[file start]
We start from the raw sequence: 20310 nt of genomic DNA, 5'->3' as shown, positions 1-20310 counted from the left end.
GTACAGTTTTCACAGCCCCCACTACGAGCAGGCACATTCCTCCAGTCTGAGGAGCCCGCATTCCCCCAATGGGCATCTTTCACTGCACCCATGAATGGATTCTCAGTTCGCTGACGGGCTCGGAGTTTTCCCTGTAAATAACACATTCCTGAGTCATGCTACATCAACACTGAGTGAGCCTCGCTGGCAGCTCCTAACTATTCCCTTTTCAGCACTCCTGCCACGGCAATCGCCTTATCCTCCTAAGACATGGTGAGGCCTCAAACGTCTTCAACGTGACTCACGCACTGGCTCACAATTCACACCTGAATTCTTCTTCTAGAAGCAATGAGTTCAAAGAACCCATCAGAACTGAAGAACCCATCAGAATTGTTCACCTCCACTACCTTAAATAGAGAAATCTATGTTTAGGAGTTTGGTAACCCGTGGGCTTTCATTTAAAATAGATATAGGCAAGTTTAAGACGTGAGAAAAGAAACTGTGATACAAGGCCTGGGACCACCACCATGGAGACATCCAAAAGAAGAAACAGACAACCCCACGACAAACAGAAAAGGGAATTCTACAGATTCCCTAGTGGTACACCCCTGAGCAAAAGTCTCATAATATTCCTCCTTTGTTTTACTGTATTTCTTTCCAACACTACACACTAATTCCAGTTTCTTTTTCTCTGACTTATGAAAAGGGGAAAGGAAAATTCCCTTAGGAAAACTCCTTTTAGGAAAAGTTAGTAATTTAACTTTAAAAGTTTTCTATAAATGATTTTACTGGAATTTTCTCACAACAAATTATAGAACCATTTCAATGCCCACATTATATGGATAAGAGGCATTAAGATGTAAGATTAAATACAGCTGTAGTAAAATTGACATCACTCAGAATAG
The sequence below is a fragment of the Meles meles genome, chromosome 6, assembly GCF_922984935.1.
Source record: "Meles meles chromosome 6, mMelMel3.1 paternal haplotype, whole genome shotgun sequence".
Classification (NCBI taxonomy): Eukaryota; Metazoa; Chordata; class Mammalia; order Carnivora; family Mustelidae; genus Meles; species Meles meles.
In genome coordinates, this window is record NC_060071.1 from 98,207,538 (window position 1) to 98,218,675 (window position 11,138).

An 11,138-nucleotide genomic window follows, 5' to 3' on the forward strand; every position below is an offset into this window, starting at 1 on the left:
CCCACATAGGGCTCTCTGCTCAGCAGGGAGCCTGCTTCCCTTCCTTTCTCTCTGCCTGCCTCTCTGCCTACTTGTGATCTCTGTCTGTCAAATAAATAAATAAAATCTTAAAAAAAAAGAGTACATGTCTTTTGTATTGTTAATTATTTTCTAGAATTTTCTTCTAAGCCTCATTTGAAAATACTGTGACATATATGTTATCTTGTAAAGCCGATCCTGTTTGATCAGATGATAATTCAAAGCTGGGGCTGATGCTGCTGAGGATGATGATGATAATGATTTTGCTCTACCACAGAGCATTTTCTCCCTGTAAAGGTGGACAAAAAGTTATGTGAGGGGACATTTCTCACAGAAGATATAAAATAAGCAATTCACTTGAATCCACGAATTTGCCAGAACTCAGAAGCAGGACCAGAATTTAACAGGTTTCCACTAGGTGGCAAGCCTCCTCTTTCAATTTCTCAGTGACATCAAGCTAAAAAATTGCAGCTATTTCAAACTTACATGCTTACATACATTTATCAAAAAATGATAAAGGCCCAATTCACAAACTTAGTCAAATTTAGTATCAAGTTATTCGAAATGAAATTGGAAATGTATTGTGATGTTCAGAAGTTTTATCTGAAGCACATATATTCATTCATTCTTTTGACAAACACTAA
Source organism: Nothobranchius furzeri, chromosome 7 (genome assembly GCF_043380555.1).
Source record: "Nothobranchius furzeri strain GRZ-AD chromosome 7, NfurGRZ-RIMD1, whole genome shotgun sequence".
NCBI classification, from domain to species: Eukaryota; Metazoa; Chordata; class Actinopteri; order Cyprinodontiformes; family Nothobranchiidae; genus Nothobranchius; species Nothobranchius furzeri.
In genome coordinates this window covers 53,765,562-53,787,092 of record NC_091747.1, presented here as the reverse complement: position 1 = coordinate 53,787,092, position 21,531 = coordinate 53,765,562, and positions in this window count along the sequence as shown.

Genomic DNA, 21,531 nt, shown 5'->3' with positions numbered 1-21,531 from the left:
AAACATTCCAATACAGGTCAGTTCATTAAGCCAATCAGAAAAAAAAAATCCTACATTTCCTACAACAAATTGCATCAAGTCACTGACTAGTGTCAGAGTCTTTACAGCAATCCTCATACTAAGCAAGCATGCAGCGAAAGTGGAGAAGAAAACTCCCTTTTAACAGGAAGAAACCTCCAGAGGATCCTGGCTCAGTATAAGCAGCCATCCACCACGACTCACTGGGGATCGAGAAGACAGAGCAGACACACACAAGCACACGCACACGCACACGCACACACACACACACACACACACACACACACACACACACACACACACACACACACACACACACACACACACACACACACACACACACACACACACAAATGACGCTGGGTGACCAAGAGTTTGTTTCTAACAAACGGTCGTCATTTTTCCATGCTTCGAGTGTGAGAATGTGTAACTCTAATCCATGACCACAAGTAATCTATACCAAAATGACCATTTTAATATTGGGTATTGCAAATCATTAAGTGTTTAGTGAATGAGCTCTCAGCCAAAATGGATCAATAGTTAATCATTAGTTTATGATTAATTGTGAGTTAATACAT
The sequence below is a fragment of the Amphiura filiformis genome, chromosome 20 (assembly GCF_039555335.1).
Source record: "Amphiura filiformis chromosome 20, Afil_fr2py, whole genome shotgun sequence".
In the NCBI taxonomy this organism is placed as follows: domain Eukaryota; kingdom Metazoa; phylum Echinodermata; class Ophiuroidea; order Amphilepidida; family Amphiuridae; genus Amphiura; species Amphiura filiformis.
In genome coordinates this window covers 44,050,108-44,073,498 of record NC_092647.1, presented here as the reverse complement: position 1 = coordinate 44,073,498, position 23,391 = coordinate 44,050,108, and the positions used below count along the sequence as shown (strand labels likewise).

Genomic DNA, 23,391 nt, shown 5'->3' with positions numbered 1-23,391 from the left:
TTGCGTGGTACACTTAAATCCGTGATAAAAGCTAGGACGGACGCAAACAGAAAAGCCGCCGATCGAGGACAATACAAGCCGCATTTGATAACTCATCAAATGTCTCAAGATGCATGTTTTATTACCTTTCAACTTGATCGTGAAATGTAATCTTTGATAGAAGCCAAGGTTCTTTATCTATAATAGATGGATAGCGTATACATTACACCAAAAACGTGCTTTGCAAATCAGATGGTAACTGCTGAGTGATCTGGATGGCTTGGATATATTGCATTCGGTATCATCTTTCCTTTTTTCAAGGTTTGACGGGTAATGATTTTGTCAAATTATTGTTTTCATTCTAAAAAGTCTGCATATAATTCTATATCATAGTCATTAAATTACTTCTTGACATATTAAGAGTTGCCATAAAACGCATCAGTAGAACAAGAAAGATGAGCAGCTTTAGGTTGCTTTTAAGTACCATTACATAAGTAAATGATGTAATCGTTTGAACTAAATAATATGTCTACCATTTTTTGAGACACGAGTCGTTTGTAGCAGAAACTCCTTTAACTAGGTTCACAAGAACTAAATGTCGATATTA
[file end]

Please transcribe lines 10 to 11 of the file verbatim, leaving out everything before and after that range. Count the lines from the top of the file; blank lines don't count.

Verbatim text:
Source record: "Nothobranchius furzeri strain GRZ-AD chromosome 7, NfurGRZ-RIMD1, whole genome shotgun sequence".
NCBI classification, from domain to species: Eukaryota; Metazoa; Chordata; class Actinopteri; order Cyprinodontiformes; family Nothobranchiidae; genus Nothobranchius; species Nothobranchius furzeri.